Know Your Role: Contractor or Consultant

I guess I could have use a more sophisticated reference in the title like Know Thyself but I can’t help quoting the most electrifying man in sports entertainment, The Rock.

The Rock

Know Your Role!

When trying to breakdown the relationship with your clients and to help define expectations you need to define your role. One high level way to do this is to decide if you are a contractor or a consultant.

A contractor is someone who comes on to a job site to execute. They are given all the specifications they need. They act in a professional manner. They produce.

A consultant may produce as well but their primary responsibility is help design the solution. They work with the client to understand, identify and document the problems and the pains. Then through their lens of their experience in the industry propose a solution. Usually they stick around to help build that solution.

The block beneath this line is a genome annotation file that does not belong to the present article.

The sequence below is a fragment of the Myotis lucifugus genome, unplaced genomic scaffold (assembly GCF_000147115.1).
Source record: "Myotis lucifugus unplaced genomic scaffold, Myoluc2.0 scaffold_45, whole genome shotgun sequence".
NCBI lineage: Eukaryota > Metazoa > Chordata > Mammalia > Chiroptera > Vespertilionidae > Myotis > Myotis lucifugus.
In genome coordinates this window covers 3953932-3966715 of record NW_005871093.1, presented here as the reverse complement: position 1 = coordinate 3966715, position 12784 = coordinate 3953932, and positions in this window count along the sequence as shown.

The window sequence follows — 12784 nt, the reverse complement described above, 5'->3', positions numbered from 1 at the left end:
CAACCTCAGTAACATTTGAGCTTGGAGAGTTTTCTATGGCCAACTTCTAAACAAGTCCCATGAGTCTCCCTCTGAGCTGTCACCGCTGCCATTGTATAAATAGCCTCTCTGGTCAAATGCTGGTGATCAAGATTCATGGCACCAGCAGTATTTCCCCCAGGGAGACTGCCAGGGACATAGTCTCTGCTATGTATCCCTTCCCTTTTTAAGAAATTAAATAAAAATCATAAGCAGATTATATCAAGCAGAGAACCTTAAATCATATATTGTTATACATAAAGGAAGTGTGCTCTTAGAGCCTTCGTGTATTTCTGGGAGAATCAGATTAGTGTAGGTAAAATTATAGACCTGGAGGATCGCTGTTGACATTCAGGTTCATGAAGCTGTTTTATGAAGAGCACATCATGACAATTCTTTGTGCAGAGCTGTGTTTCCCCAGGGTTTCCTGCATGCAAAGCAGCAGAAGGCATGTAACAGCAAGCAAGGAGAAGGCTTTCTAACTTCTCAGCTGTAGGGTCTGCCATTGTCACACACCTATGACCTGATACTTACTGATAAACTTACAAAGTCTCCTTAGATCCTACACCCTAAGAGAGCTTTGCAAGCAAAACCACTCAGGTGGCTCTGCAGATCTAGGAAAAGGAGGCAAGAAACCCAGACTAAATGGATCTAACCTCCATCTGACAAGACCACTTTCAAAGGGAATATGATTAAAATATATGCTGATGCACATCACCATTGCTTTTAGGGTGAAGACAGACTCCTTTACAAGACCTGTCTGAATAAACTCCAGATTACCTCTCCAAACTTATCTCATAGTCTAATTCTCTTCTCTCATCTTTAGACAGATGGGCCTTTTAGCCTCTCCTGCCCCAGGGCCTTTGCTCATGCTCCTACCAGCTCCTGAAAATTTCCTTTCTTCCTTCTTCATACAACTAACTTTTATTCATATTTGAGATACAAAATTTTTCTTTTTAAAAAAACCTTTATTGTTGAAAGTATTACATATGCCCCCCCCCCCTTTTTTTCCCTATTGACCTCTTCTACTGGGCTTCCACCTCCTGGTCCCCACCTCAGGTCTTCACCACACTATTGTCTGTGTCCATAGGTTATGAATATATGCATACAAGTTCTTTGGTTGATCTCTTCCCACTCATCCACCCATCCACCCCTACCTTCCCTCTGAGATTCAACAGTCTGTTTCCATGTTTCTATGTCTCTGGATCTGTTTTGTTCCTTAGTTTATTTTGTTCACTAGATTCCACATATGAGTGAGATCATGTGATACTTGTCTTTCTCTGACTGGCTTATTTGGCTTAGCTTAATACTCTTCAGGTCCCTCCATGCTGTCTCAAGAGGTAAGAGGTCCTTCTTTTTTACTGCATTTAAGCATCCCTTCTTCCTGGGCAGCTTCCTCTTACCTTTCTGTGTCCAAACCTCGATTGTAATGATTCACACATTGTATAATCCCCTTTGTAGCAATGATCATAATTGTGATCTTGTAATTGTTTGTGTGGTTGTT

If the client looks to you for help to build the product right, you are probably a contractor. If the client looks to you for help to build the right product, you are probably a consultant.


Personally, I consider myself a consultant. I love designing the solutions and while I can code, and continually strive to improve my craft, coding by itself is not truly fulfilling.

It’s been challenging over the last few years since leaving independent life and working for larger companies. These days I don’t have a lot of involvement in the sales process so by the time I’m working a project expectations are already set and a fair amount of time it feels like we are hired as contractors, which I have nothing against, but if I’m going to be a code mercenary you need to be really good about those specifications and more times than not, they fall short. They explain only the happy paths or they misuse platform norms at the cost of more engineering and two steps back in user experience.

I suspect this phenomena is not an isolated problem but discussion about that will have to wait for a future post.